Holly Johnson clung to the side of the U.S. Mailboat as it plied the waters of Geneva Lake early Tuesday morning.
She stood on a slight ledge on the side of the 75-foot-long boat. As the vessel slid close to a pier, Johnson waited for the right moment to leap.
“It doesn’t seem like we’re going very fast while we’re on the boat,” Johnson said. “When you’re out there on the ledge, you feel like you’re going a million miles per hour. There’s just so many thoughts going through your head.”
Johnson, 18, of Burlington was the morning’s second jumper. Along with eight others, she was vying to become a summer mailboat jumper for Lake Geneva Cruise Line.
To qualify, each applicant had to leap from the boat, stuff mail into mailboxes fixed onto piers and jump back on the boat in a matter of seconds. The boat never stops moving.
It’s a 102-year-old tradition on Geneva Lake. Each summer, the jumpers deliver mail to about 60 piers through a contract with the U.S. Postal Service. On Sunday mornings, they deliver newspapers.
The boat leaves the pier at 7 a.m. with two jumpers on board. Each jumper works a few days a week, and two or three jumpers stay on as alternates.
Katie Theisz, 20, of Lake Geneva has been a jumper for two years. She said it takes a couple of weeks to get comfortable with the jump.
“Even if we jump four days a week, the people are brand new, and they’ve never seen this before,” Theisz said. “They can’t believe we’re jumping off a boat. It’s super fresh. I love my job.”
Aside from leaping onto piers, the jumpers serve as tour guides. They provide detailed information to guests about the houses that ring Geneva Lake, their famous guests and lake history.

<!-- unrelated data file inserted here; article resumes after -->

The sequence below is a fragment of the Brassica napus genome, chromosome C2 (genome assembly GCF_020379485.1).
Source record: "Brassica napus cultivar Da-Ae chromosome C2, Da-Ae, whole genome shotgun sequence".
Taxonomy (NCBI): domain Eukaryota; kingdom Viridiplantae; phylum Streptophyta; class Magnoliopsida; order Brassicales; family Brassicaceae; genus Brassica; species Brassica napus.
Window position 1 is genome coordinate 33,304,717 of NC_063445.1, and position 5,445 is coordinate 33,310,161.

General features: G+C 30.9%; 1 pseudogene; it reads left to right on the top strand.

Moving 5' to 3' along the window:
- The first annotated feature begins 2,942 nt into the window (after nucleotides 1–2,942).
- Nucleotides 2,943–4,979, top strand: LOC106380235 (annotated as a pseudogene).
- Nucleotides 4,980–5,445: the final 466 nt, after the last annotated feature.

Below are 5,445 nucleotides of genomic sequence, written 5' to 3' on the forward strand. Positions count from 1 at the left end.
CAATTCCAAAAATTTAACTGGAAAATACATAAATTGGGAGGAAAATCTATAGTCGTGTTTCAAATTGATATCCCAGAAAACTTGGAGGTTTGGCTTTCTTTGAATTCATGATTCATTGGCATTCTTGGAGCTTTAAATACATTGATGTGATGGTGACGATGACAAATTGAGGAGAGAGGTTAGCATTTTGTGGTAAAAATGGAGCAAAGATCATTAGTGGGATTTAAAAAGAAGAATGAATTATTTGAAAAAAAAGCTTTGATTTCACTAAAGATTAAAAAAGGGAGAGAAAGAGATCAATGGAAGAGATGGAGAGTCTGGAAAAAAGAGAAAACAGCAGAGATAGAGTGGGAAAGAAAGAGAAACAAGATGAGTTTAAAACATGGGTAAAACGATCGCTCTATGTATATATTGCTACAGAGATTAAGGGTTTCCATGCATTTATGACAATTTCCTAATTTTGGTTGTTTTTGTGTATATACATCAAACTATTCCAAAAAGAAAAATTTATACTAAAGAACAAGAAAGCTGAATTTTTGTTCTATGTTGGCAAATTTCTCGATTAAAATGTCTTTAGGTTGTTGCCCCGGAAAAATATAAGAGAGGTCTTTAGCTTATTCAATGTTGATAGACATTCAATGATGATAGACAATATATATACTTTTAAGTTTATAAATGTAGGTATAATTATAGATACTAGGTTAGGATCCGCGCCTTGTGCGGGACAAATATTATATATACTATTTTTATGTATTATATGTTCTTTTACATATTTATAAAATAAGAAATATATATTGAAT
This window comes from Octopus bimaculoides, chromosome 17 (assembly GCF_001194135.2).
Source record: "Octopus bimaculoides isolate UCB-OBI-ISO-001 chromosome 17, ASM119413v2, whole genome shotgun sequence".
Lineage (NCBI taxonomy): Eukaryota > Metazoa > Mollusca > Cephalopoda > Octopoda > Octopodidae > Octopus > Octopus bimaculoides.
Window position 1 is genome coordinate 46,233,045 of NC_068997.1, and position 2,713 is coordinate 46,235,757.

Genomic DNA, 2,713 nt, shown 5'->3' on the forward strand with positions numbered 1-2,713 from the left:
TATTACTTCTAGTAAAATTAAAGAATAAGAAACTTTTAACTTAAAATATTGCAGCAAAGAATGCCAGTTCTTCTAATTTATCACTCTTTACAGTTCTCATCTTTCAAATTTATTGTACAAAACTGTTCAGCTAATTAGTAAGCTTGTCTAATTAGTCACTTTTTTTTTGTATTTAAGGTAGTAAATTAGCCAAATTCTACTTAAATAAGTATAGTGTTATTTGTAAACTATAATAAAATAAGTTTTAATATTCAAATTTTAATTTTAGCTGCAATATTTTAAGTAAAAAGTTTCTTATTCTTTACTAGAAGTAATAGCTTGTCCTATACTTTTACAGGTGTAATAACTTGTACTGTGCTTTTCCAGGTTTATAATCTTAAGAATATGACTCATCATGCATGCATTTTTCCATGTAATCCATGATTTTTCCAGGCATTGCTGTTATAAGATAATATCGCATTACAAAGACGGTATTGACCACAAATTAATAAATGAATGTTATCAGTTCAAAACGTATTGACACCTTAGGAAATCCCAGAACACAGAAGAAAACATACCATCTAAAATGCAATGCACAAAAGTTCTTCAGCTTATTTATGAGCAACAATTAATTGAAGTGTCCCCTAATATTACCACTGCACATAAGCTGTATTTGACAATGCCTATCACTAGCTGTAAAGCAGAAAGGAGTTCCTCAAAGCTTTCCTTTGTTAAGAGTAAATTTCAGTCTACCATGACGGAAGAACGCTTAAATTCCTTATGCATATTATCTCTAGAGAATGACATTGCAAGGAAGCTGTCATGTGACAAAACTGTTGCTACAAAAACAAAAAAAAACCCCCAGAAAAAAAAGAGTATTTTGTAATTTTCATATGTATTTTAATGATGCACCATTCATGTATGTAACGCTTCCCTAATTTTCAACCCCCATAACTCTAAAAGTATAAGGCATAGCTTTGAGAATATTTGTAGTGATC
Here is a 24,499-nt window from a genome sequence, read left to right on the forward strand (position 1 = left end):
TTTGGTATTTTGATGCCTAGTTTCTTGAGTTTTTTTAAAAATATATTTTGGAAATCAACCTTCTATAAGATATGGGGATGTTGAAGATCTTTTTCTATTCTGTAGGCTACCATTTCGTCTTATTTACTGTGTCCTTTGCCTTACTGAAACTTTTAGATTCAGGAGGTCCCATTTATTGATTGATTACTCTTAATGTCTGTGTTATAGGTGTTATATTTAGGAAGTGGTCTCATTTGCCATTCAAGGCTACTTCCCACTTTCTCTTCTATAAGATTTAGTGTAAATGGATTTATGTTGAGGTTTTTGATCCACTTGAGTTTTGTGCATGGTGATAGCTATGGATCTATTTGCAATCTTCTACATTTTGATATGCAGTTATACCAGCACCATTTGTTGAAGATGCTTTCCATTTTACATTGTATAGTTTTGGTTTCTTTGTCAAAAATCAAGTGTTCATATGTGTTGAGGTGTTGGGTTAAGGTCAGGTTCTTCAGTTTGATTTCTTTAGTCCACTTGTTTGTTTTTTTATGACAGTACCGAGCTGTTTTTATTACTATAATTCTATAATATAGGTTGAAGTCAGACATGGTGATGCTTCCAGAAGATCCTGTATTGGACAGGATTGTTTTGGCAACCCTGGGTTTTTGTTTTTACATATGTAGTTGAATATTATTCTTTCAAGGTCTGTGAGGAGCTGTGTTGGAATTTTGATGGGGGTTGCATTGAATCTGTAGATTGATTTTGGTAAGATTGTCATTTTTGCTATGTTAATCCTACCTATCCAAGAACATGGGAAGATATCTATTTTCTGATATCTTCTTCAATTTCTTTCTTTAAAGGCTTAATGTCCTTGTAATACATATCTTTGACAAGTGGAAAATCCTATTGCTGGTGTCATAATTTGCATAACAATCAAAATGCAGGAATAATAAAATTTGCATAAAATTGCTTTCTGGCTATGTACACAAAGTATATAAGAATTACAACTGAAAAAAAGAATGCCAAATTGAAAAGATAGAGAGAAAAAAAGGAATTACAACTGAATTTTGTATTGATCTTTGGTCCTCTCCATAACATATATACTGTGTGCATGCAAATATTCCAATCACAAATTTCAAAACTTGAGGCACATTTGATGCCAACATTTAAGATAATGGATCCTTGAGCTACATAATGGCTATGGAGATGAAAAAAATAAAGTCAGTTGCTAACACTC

Ellen Burling, a manager at Lake Geneva Cruise Line, said the U.S. Mailboat holds about 150 tourists. Most of the tours, which will kick off Friday morning, are already sold out, she said.
Neill Frame is the boat’s captain, and he’s been behind the wheel for 50 years. He said mail delivery on the lake has a rich history, dating back to the late 1800s when residents had milk and groceries brought to their piers by boats.
By 1916, residents starting having their mail delivered to mailboxes on their piers. Since then, mail has been delivered uninterrupted every summer, Frame said.
“It’s a big tradition. We meet so many great people,” he said. “You get a lot of interaction with the passengers.”
Many of the jumpers Tuesday were repeat applicants. One of them, Connor Handel, 18, of Elkhorn cartwheeled back onto the boat after delivering mail to one pier.
When asked how he felt about his chances, he said, “I’m feeling pretty confident. This will be my fourth summer.”
Later in the day, after each applicant had jumped onto three piers, the cruise line announced the winners. Theisz; Handel; Molly McEneany, 17. of Lake Geneva; and Ronan McCarter, 18, of Naperville, Illinois, were named regular jumpers for the summer.
Sean Brady, 18, of Williams Bay; Lauren Kirkwood, 18, of Highland Park, Illinois; and Paige Aspinall, 17, of Lake Geneva are the alternates.
Johnson’s first jump was telling. She decided she could spend her summer better elsewhere.
“I ended up belly-flopping, but that’s OK,” she said. “I got up and didn’t even bother trying to grab the boat. I didn’t need to fall in, too.”